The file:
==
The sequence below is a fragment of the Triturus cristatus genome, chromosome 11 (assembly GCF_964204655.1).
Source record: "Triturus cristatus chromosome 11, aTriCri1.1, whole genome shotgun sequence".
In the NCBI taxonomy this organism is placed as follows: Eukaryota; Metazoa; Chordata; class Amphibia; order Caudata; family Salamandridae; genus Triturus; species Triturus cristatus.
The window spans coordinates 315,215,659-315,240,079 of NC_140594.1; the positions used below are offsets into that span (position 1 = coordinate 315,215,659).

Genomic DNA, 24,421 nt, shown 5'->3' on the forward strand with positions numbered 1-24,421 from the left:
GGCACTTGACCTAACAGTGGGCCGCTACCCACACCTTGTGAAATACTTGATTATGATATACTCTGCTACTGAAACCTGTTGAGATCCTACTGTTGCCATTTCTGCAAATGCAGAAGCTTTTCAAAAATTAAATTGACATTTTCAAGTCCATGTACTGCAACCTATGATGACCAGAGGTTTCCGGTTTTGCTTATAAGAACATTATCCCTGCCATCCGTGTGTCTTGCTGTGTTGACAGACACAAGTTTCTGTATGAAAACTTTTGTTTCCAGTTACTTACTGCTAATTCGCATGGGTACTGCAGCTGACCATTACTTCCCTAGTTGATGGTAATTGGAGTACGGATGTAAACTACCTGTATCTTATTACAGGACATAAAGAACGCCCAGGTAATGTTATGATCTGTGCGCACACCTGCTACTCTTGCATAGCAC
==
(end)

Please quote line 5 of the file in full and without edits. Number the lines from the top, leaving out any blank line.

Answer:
Genomic DNA, 24,421 nt, shown 5'->3' on the forward strand with positions numbered 1-24,421 from the left: